‘My students are my teachers and my driving force’ — 135 Years of Mentor-Mentee Relationships at HKUMed
HKUMed’s laboratories serve as both venues for new scientific discoveries and settings for researchers to support and inspire the next generation of scientists. In turn, these scientists are often motivated by their students, forming fruitful mentor-mentee bonds that propel their work.
As we mark the Faculty’s 135th anniversary, we invited Dr Carmen Wong, Associate Professor, Department of Pathology, School of Clinical Medicine, and her mentee Vincent Yuen, who she describes as her “senior apprentice” to tell us about their working relationship.
Dr Wong’s research focuses on new drug targets and pathogenesis of liver cancer and she started her own laboratory in 2015. Vincent, a science graduate, joined Dr Wong’s lab five years ago as a research assistant and later decided to pursue his PhD studies with her.
What were your first impressions of one another?
Dr Wong: His resume caught my eye. In the interview, he showed that he is very positive and enthusiastic about science. I further asked him some technical questions to test his knowledge and ability. From his answers, I could see that he is very careful and detail-oriented which are important qualities of a good scientist.
Vincent: She is young, vibrant, and approachable, very unlike my impression of professors. When she entered the lab, everyone welcomed her warmly and asked if she was about to do experiments. I was surprised that a Principal Investigator would work alongside students in the lab. I later learnt she makes the effort to come to the lab every day, despite it being far away from her office at Queen Mary Hospital. Other team members told me that Carmen wants to make herself available for discussions with her students.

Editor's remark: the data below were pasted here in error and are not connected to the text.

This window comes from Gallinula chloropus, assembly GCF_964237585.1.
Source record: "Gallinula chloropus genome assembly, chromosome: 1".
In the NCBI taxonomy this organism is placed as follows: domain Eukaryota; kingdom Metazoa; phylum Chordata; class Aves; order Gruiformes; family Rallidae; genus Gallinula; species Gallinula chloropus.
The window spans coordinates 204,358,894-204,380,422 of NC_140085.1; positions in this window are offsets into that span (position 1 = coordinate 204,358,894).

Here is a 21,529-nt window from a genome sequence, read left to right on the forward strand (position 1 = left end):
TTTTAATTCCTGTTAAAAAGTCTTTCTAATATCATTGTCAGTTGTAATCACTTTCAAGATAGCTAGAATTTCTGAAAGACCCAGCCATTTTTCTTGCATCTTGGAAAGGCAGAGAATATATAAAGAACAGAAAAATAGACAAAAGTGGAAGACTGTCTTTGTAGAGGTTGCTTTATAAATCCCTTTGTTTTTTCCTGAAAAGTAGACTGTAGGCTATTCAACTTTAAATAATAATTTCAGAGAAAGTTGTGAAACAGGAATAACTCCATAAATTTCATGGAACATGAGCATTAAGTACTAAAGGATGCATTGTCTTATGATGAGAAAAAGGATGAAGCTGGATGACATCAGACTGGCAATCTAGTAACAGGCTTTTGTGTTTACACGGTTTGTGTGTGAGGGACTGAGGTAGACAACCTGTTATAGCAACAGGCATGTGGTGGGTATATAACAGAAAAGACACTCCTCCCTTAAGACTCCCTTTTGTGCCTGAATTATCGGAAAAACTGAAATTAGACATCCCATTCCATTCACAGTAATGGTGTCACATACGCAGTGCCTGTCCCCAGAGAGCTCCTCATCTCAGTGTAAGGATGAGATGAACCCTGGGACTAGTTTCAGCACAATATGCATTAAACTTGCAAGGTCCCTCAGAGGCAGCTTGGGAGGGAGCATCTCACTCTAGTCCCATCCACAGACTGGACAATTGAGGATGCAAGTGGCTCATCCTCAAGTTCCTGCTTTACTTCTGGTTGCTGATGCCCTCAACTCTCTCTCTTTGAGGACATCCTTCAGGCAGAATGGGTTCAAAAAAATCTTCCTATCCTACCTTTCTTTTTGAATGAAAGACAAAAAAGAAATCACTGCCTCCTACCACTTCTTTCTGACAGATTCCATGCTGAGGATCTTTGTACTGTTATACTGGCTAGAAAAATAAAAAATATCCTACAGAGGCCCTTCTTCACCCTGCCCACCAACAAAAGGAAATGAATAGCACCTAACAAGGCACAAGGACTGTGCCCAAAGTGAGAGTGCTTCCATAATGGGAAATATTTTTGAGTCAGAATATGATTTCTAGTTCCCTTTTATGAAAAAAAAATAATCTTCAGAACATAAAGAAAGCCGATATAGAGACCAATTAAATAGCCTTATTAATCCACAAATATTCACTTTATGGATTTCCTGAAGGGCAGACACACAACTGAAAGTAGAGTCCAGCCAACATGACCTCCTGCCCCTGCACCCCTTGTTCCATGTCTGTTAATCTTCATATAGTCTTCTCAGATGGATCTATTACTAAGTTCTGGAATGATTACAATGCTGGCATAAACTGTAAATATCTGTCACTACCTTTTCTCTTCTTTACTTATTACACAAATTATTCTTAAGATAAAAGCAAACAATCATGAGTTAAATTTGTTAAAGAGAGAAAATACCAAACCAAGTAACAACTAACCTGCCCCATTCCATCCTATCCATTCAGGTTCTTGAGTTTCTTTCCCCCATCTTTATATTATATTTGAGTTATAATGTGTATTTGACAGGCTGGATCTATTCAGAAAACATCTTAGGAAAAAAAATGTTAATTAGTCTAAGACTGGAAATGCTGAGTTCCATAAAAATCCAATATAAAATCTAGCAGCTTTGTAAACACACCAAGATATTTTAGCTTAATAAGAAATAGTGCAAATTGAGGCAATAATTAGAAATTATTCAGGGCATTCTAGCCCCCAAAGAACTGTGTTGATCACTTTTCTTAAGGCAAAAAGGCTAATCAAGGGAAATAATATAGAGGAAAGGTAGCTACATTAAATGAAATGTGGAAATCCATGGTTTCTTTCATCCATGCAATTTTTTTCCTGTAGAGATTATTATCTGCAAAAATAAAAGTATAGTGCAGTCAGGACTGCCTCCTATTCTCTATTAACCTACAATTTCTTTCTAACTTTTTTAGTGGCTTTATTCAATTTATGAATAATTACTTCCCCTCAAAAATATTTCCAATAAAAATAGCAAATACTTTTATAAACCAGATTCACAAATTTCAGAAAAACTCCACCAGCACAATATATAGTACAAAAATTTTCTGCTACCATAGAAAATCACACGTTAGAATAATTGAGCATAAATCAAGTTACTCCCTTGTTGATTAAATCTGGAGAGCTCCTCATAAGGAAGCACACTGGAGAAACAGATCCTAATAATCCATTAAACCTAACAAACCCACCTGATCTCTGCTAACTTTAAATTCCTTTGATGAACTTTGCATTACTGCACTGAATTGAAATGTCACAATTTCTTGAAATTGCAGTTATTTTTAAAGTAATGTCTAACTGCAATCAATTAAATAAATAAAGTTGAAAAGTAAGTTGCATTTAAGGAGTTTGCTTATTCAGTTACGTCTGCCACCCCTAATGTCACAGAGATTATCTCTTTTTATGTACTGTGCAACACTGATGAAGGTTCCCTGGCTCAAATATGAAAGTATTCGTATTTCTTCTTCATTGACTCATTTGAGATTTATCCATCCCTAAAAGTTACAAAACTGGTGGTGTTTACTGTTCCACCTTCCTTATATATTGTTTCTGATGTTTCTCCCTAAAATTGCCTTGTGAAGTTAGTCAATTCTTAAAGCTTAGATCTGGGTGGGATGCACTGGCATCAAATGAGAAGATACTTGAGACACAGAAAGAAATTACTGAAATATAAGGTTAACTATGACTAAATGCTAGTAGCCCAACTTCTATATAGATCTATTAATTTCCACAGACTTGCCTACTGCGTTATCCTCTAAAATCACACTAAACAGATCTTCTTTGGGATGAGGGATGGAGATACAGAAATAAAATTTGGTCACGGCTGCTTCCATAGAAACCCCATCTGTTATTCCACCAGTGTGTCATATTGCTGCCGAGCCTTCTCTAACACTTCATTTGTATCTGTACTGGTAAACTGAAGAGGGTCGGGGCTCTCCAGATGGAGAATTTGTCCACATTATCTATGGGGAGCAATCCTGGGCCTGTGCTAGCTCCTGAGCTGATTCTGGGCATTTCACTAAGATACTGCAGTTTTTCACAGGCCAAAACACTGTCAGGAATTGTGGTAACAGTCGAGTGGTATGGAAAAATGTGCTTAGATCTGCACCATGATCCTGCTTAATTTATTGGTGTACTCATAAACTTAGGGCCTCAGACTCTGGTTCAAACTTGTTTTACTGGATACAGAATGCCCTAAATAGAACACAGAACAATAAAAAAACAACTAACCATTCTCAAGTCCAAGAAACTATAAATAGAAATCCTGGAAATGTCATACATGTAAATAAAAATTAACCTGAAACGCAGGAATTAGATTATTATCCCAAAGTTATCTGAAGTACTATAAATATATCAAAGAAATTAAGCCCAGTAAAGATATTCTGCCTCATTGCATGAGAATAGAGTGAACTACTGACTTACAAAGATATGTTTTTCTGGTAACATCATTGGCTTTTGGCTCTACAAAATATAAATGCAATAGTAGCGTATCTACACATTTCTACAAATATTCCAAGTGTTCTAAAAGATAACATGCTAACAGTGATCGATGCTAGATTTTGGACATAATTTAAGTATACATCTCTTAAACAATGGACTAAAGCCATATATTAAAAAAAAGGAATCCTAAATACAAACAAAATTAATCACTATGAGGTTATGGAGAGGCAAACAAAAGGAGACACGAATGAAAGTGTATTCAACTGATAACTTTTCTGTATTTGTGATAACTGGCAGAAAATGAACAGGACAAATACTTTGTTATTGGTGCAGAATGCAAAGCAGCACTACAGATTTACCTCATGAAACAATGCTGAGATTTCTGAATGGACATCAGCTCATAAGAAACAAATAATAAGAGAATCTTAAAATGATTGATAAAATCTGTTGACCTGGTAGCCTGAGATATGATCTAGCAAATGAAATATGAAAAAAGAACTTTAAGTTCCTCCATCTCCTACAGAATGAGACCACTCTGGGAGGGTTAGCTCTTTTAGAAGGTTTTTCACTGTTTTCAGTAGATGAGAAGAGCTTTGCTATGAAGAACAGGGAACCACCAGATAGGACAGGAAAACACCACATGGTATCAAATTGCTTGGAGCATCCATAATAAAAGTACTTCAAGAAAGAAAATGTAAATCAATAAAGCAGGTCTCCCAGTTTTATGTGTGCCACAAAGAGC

Have you shared any memorable moments?
Dr Wong: Vincent is very talented and has a high level of perception and a strong sense for science. I always encouraged him to pursue research. He was not very confident and had some hesitations. One night, I was surprised by his text message telling me that he had decided to pursue a PhD with me. I was excited for the whole night as I was truly overjoyed that I had made a positive influence on a talented young person who might be able to contribute to the research community in the future.
Vincent often reminds me of myself when I was a junior student, full of curiosity but doubts and uncertainties as well. I was not so confident about myself. But nothing can arouse my interest as much as science. Both of us are very focused and dedicated to research, pursuing science out of pure curiosity with no distractions.
Vincent: We were completing an experiment one afternoon on a public holiday. After that, I asked Carmen to discuss a recently published article on a new approach to study cancer immunology. She was a mixture of patience and excitement as she sat next to me discussing the article with me extensively, just like my peer. She taught me that science is something we learn and explore together no matter whether you are a student or a teacher.
What’s something you’ve taught one another and how do you define a mentor’s influence?